Optimized chips push machine, deep learning to new heights

Optimized chips push machine, deep learning to new heights
The tech world’s obsession with artificial intelligence is driving companies to develop better, more optimized solutions for running machine learning and deep learning algorithms. The latest chips are not only making AI more available to various industries, they are also driving better efficiency and increased accuracy.
When it comes to artificial intelligence (AI), 2018 is looking to be a year of significant growth. This is largely due to big steps being made in machine learning and deep learning. The deep learning market alone is expected to be worth US$1.7 billion by 2022, growing at a compound annual growth rate (CAGR) of 65.3 percent during the forecast period 2016 and 2022, according to a report by market research firm MarketsandMarkets. The report cites the major factors driving growth as the robust R&D for the development of better processing hardware and increasing adoption of cloud-based technology for deep learning. 
When it comes to the hardware market for deep learning, MarketsandMarkets predicts a high growth rate due to the growing need for hardware platforms with a high computing power to run deep learning algorithms. This has also resulted in increased competition among established as well as startup players, leading to new product developments in both hardware and software platforms to run deep learning algorithms and programs, the report stated.

Evolving chip options

There are many chip options when it comes to machine learning and deep learning applications. These include, but are not limited to, GPUs, CPUs, VPUs, FPGAs (field-programmable gate array) and ASICs (application-specific integrated circuit), all of which have machine-learning-optimized versions developed by the who’s who of technology giants.
For example, in 2016 Google announced they had developed a proprietary TPU (tensor processing unit) specifically for neural network machine learning. The TPU is an AI accelerator ASIC, specifically designed for Google’s open-source TensorFlow framework. In the second half of 2017, Huawei launched its Kirin 970 processor for mobile use, which has a dedicated NPU (neural processing unit). It seems as though every major tech company has developed its own processing unit, swapping out the first letter for new one.
In a report titled Technology, Media and Telecommunications Predictions 2018, Deloitte expects GPUs and CPUs to still be the largest part of the machine learning chip market in 2018. However, Deloitte Global predicts that by the end of 2018, over 25 percent of all chips used to accelerate machine learning in the data center will be FPGAs and ASICs.
“These new kinds of chips should increase dramatically the use of machine learning, enabling applications to consume less power and at the same time become more responsive, flexible and capable, which is likely to expand the addressable market,” said the report. As a result, Deloitte predicts chip sales for machine learning tasks to at least quadruple in only two years.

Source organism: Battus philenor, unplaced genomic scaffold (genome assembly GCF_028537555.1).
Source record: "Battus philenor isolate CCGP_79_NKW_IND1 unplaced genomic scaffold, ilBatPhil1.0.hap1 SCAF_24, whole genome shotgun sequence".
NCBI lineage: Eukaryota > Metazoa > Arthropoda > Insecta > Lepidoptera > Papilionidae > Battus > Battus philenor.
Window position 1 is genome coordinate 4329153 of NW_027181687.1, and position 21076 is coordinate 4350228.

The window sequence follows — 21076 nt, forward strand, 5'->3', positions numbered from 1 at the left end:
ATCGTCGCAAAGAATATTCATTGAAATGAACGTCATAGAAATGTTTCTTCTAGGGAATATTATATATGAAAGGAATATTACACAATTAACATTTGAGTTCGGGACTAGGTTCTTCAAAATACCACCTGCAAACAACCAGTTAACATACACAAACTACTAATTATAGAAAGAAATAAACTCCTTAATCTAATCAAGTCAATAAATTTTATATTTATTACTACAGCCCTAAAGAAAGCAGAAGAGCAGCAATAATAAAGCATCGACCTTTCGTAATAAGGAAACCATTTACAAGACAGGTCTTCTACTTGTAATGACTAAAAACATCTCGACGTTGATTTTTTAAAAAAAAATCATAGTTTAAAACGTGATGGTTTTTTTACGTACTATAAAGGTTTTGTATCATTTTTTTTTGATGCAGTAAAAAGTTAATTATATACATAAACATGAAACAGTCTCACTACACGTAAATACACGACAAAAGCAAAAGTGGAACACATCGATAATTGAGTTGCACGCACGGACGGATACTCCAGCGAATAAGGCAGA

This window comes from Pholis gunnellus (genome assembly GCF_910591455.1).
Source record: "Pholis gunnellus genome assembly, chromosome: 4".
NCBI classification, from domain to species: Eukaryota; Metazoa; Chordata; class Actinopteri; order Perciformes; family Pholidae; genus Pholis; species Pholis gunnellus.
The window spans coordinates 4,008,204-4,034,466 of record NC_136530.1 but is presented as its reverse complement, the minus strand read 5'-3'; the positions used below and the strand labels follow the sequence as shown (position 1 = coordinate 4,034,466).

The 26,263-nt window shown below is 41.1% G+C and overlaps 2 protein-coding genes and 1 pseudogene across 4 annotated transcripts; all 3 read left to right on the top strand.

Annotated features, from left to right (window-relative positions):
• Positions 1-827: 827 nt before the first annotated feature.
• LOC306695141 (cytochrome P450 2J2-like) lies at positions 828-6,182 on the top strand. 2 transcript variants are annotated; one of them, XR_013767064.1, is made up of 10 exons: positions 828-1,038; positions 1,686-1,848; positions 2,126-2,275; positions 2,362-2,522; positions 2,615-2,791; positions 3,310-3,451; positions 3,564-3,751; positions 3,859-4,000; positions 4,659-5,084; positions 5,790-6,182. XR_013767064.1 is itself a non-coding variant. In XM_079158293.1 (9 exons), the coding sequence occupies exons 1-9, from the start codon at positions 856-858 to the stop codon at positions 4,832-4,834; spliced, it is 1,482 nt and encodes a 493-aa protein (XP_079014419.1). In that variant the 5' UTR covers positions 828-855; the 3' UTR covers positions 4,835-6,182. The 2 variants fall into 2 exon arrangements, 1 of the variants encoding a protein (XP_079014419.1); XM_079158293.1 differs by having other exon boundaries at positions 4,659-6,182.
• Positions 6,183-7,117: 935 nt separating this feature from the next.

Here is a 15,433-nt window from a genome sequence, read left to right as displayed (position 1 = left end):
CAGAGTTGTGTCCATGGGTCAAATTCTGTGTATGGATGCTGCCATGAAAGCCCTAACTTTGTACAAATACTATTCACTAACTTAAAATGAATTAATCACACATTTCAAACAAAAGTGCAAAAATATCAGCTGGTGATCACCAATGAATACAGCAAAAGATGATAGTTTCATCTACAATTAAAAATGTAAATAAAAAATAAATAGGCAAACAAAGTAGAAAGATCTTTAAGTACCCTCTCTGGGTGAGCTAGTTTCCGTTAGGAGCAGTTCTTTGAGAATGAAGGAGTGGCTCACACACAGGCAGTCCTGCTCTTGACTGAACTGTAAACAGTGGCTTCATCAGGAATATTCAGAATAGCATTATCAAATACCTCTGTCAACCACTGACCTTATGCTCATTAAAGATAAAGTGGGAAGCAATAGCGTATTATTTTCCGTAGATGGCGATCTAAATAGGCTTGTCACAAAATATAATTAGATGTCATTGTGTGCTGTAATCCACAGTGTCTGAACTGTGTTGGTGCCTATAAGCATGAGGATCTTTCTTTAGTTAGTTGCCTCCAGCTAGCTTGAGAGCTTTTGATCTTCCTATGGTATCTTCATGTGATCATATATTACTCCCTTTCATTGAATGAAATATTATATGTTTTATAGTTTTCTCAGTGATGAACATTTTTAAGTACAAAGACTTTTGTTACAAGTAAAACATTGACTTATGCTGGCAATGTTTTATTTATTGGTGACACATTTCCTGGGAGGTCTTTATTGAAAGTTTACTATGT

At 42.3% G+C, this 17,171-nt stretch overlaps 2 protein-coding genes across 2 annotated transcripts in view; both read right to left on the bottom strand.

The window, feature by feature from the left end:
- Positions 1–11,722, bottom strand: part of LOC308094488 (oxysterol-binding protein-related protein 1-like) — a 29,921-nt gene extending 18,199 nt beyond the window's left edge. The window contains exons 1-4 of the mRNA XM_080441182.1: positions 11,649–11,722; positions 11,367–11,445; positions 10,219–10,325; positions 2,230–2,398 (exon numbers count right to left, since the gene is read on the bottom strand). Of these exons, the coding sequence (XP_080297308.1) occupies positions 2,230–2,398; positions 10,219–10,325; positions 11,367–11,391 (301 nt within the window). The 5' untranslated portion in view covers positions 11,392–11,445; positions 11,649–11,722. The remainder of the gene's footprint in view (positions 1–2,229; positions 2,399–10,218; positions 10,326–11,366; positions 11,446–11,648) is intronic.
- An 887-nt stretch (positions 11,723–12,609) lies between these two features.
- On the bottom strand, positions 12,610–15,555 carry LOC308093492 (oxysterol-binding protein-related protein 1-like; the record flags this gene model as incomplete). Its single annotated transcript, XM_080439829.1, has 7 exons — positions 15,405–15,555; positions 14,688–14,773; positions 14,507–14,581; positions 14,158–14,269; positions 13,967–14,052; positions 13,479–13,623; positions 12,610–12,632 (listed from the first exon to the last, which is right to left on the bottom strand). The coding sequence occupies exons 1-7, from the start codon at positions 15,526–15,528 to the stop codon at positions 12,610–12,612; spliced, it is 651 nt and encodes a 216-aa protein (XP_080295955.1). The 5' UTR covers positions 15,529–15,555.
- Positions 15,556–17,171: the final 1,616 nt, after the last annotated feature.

Still, though, GPUs are expected to make up the largest portion of chips used in the filed. Deloitte anticipates the market for GPUs will surpass half a million chips sold in 2018, over double that of 2016 which was estimated at 100,000 to 200,000.

Innovations by Intel

Many of the world’s largest chip makers have put considerable R&D resources into developing hardware and software components powerful enough to process the heavy data loads required by deep learning algorithm. Companies like NVIDIA, Arm and Intel have developed such solutions.
The Myriad X VPU (vision processing unit) is Intel’s most recent addition to its line of VPUs, and designed to take imaging, computer vision and machine intelligence applications into network edge devices, such as smart cameras, security, 360 cameras, drones and virtual reality (VR)/augmented reality (AR) headsets. Its predecessor, the Myriad 2 VPU had been optimized for high-performance visual intelligence with ultra-low power for drones, robotics, virtual reality and smart security solutions.
New to the Myriad X VPU is the Neural Compute Engine, a new deep neural network processing unit. According to the product brief for the Myriad X, the Neural Compute Engine was specifically designed to run deep neural networks at high speed and low power, enabling the Myriad X VPU to reach over 1 TOPS (trillion operations per second) of compute performance on deep neural network inferences.
“The Neural Compute Engine is integrated as part of the power efficient Movidius VPU architecture which minimizes power by reducing data movement on-chip. While the Myriad 2 VPU has provided superior deep neural network support at low power, the Myriad X VPU can now reach 10x higher performance for applications requiring multiple neural networks running simultaneously,” stated a brief by Intel.

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